Groups of 10 female Sprague-Dawley rats administered a single gavage dose of mercuric chloride at 7.4 or 9.2 mg mercury/kg body weight in water showed significant decreases in haemoglobin, erythrocytes, and haematocrit at autopsy. A significant decrease in serum protein and calcium was also reported for the low-dose mercury group only (Lecavalier et al., 1994).
Lactate dehydrogenase activity was significantly decreased in female Sprague-Dawley rats (10 animals per dosage group) given single gavage (in water) mercuric chloride doses of either 7.4 or 9.2 mg/kg body weight (Lecavalier et al., 1994). Renal effects seen in this study included mild to moderate morphological changes consisting of protein casts, cellular casts, and interstitial sclerosis in both treatment groups. Female Bom:NMRI mice given a single gavage dose of mercuric chloride at 10 mg mercury/kg body weight showed minor renal tubular damage and rapid regeneration of the tubular epithelium (Nielsen et al., 1991), while proximal tubular necrosis was seen at 20 mg/kg body weight. No renal effects were seen at 5 mg/kg body weight in the same study.
Male rats given gavage doses of mercuric chloride at 14.8 mg mercury/kg body weight, 5 days/week for 2 weeks, appeared to be slightly more sensitive to the lethal effects of mercuric chloride than female rats, with two of five male rats (but no females) dying. Mice were slightly less sensitive, with no deaths at 14.8 mg mercury/kg body weight, death in one of five males at 29 mg mercury/kg body weight, and deaths in five of five males and four of five females at 59 mg mercury/kg body weight when administered by gavage over the same period (NTP, 1993).
Forceful and laboured breathing, bleeding from the nose, and other unspecified respiratory difficulties were seen in rats after dietary exposure to 2.2 mg mercury/kg body weight per day as mercuric chloride for 3 months (Goldman & Blackburn, 1979).
Oral exposure of mice to 59 mg mercury/kg body weight per day as mercuric chloride, 5 days/week for 2 weeks, resulted in inflammation and necrosis of the glandular stomach (NTP, 1993).
Increases in hepatic lipid peroxidation and decreases in glutathione peroxidase were observed in rats orally exposed to an unspecified dose of mercuric chloride for 30 days (Rana & Boora, 1992), and absolute liver weight decreases were seen in animals receiving doses equivalent to 10 mg/kg body weight per day in the diet for 4 weeks (Jonker et al., 1993). The LOAEL for hepatic effects was 10 mg/kg body weight per day.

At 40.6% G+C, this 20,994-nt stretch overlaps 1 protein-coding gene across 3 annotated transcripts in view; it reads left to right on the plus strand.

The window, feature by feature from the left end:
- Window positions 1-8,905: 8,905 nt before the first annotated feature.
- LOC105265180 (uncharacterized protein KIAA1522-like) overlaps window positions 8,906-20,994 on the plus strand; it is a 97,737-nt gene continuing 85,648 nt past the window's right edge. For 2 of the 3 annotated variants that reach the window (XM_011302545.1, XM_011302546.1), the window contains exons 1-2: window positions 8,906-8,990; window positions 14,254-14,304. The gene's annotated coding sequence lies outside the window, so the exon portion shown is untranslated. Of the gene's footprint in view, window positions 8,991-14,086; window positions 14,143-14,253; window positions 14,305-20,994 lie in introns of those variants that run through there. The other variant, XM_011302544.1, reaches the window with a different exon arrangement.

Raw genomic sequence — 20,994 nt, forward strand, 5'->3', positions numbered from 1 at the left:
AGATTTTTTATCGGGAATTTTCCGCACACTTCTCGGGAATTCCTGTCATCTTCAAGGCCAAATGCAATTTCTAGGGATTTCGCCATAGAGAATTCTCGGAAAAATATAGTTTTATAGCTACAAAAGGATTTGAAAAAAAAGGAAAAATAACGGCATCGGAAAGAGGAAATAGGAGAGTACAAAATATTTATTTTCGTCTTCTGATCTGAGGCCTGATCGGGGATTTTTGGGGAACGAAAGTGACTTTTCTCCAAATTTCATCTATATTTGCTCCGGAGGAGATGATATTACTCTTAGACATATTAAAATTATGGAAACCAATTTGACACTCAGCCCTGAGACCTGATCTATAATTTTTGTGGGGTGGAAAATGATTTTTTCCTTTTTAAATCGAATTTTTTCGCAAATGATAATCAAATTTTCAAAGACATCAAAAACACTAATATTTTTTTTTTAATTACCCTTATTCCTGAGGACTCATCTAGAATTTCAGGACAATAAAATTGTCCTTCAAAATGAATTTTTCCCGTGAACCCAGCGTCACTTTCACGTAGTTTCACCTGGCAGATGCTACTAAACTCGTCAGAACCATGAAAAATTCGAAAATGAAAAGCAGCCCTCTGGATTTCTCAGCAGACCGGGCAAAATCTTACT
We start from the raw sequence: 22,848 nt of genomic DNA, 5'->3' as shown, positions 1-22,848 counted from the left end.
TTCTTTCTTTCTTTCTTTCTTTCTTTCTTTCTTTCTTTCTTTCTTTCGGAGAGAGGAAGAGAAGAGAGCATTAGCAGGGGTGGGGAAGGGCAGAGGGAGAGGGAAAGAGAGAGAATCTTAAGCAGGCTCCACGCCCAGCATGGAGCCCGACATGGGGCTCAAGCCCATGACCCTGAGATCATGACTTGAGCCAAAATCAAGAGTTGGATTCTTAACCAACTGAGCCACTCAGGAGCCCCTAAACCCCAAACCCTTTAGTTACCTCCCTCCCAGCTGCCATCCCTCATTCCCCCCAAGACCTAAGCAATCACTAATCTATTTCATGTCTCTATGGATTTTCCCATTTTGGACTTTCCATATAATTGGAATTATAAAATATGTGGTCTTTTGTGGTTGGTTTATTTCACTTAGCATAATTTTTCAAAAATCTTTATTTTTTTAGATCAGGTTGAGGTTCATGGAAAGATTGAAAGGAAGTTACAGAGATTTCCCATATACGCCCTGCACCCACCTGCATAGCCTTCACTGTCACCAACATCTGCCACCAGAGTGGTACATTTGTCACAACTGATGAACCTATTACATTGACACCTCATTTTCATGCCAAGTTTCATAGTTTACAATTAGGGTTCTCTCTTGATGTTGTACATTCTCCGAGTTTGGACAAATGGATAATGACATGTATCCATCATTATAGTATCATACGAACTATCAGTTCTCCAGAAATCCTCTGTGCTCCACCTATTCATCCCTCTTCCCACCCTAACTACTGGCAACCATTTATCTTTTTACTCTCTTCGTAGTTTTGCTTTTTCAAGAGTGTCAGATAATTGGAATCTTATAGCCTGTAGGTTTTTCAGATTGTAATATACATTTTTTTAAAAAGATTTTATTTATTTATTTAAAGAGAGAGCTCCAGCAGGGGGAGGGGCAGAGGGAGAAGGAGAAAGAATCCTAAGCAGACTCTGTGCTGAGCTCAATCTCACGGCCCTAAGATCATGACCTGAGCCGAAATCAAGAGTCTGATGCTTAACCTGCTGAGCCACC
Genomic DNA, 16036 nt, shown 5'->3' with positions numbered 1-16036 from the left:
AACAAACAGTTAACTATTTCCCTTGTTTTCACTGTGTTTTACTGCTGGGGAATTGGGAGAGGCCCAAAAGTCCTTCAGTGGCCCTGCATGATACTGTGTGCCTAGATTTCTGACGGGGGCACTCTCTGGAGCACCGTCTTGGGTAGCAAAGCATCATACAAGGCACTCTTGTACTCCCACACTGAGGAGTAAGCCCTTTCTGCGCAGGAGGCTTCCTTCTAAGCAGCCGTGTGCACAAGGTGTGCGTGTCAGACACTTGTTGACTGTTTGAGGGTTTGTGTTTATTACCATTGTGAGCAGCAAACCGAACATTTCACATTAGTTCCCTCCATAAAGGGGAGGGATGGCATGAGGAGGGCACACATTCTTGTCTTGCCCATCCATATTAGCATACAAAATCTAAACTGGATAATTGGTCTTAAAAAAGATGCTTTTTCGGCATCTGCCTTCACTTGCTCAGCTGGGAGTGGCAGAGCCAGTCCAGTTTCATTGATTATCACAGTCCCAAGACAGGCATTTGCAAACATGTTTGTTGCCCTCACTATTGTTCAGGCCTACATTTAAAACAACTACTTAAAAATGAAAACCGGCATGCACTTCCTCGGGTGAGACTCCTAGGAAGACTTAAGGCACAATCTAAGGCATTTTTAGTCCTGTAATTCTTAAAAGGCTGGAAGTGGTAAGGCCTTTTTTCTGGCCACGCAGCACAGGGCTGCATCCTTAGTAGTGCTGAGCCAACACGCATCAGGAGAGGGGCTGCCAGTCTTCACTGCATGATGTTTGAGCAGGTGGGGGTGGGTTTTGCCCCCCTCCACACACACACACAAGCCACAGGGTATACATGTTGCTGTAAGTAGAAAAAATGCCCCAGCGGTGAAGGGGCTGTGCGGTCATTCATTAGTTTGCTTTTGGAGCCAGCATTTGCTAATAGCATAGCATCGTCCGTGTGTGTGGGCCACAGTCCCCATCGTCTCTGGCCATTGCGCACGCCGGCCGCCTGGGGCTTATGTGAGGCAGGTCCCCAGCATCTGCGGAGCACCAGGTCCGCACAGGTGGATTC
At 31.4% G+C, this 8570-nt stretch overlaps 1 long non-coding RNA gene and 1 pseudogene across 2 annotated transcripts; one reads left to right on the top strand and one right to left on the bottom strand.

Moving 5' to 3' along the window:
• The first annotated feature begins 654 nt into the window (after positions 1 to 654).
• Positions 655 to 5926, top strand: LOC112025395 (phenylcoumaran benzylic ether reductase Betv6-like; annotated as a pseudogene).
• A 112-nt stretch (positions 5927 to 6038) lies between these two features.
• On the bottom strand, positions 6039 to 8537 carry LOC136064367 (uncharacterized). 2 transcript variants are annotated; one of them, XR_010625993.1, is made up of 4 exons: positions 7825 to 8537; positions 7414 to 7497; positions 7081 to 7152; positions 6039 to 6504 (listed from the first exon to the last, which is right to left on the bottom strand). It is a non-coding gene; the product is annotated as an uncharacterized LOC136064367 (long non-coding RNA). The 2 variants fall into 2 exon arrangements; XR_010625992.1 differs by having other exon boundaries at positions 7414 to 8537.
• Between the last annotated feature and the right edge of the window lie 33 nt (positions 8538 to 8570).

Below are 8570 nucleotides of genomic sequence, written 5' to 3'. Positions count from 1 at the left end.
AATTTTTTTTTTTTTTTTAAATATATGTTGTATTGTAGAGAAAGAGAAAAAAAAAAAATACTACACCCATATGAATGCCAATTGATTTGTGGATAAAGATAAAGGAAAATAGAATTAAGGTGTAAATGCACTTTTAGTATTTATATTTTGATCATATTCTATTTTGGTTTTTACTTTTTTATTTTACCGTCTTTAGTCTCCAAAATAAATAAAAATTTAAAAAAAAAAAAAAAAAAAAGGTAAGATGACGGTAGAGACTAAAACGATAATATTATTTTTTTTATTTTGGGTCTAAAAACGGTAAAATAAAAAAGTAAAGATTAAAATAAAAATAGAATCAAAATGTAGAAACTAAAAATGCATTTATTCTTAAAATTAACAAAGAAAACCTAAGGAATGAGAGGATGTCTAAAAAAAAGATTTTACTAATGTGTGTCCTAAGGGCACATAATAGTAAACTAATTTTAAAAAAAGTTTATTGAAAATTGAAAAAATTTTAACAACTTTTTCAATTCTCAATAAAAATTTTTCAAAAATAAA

Male rats exposed for 14 days to gavage doses of 0.93, 1.9, 3.7, 7.4, or 14.8 mg mercury/kg body weight per day as mercuric chloride showed a significant increase in the absolute and relative kidney weights of males beginning at the 1.9 mg/kg body weight per day dose level. An increased incidence of tubular necrosis was observed in rats exposed to at least 3.7 mg/kg body weight per day, with severity increasing with increasing dosages. Increases in urinary levels of alkaline phosphatase, aspartate aminotransferase, and lactate dehydrogenase were also observed at 3.7 mg mercury/kg body weight per day; at 7.4 mg mercury/kg body weight per day, increased urinary γ-glutamyltransferase activity was also observed (NTP, 1993).
Increased absolute and relative kidney weights were seen in female Wistar rats exposed to a dietary intake level of mercuric chloride at 1.1 mg/kg body weight per day (the lowest exposure level studied) for 4 weeks (Jonker et al., 1993). The NOAEL for males in this study was 1 mg/kg body weight per day; the LOAEL was 8 mg/kg body weight per day for increased liver weights and slight histopathological changes to the renal cortex. For females, the LOAEL for renal effects from these studies was 1.1 mg/kg body weight per day; a reliable NOAEL could not be determined.